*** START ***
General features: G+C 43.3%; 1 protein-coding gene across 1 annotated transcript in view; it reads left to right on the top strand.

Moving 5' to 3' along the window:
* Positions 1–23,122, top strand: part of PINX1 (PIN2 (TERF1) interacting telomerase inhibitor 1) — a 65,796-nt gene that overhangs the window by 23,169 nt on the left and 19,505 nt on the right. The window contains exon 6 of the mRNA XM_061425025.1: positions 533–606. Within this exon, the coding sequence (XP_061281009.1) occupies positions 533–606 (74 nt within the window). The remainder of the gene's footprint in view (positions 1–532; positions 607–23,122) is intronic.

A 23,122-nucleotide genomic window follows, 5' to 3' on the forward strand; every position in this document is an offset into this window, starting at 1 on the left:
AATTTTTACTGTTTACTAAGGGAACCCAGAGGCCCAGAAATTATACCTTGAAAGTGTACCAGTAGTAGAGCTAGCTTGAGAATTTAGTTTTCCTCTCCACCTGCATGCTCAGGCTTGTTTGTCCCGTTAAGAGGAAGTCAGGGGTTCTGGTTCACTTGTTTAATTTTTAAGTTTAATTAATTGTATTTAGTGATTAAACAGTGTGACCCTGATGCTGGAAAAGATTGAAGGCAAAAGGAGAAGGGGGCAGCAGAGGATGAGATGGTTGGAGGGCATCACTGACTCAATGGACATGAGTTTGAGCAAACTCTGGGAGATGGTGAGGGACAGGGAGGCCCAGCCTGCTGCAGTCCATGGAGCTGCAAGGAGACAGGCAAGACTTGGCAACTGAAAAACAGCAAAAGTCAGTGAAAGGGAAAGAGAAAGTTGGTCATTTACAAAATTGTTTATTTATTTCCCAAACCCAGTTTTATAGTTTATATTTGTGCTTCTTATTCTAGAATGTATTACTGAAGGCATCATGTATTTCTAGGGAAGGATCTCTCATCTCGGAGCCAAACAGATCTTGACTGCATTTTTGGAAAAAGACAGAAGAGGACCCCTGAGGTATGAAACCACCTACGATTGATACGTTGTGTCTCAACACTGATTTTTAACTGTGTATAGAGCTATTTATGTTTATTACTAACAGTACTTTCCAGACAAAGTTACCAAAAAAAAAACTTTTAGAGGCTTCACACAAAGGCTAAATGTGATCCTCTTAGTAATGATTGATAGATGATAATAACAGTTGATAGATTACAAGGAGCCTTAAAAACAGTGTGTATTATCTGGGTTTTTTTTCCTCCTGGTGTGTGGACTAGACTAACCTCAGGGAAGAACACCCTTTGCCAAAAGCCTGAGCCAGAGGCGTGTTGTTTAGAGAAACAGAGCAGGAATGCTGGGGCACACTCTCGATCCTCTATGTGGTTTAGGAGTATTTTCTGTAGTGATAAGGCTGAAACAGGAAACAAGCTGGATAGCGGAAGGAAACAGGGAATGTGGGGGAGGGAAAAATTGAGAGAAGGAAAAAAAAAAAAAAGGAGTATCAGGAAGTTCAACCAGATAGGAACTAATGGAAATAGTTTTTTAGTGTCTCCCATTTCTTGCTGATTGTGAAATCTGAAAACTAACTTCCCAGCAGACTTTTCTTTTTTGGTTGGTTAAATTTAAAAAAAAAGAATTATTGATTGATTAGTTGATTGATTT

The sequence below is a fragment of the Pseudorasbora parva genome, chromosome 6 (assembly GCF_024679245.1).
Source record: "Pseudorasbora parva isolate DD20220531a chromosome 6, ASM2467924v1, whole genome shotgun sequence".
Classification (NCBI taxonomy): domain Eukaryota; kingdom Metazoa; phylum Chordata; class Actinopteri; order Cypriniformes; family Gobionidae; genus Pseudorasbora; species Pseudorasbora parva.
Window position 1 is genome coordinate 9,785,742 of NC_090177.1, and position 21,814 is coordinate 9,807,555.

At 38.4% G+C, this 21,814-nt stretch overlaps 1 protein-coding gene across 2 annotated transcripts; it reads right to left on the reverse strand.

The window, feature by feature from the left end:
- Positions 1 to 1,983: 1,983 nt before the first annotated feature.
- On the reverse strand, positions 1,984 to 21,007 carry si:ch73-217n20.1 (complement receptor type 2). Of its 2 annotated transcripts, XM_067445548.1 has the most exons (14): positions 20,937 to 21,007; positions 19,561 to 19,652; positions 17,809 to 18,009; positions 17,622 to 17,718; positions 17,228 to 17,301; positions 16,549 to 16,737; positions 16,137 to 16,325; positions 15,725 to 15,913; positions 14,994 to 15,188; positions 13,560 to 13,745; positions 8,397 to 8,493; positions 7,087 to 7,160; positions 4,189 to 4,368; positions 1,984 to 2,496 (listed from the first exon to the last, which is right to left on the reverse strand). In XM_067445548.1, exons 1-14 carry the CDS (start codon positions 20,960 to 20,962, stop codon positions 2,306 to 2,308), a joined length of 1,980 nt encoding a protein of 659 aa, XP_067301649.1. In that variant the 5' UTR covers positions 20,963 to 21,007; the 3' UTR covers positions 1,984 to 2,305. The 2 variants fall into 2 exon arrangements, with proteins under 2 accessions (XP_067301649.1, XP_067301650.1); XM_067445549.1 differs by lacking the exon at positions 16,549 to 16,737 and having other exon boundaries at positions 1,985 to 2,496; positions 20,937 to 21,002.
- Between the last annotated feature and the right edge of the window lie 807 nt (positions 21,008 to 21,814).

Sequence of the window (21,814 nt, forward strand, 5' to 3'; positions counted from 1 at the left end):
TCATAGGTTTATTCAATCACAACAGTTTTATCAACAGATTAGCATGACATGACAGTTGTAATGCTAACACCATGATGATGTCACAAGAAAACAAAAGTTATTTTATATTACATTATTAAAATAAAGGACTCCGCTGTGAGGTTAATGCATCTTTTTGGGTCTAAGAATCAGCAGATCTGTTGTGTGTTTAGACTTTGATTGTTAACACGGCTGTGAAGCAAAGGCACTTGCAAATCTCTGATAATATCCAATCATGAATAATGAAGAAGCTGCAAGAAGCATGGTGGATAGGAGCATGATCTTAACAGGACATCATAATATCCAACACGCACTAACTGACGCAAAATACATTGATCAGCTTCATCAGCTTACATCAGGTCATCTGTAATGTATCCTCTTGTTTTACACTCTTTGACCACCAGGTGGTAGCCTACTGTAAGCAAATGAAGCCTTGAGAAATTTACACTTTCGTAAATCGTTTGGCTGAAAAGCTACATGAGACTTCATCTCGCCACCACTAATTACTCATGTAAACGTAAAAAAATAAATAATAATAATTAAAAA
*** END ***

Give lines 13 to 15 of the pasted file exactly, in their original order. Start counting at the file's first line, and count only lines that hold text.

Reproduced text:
- On the reverse strand, positions 1,984 to 21,007 carry si:ch73-217n20.1 (complement receptor type 2). Of its 2 annotated transcripts, XM_067445548.1 has the most exons (14): positions 20,937 to 21,007; positions 19,561 to 19,652; positions 17,809 to 18,009; positions 17,622 to 17,718; positions 17,228 to 17,301; positions 16,549 to 16,737; positions 16,137 to 16,325; positions 15,725 to 15,913; positions 14,994 to 15,188; positions 13,560 to 13,745; positions 8,397 to 8,493; positions 7,087 to 7,160; positions 4,189 to 4,368; positions 1,984 to 2,496 (listed from the first exon to the last, which is right to left on the reverse strand). In XM_067445548.1, exons 1-14 carry the CDS (start codon positions 20,960 to 20,962, stop codon positions 2,306 to 2,308), a joined length of 1,980 nt encoding a protein of 659 aa, XP_067301649.1. In that variant the 5' UTR covers positions 20,963 to 21,007; the 3' UTR covers positions 1,984 to 2,305. The 2 variants fall into 2 exon arrangements, with proteins under 2 accessions (XP_067301649.1, XP_067301650.1); XM_067445549.1 differs by lacking the exon at positions 16,549 to 16,737 and having other exon boundaries at positions 1,985 to 2,496; positions 20,937 to 21,002.
- Between the last annotated feature and the right edge of the window lie 807 nt (positions 21,008 to 21,814).

Sequence of the window (21,814 nt, forward strand, 5' to 3'; positions counted from 1 at the left end):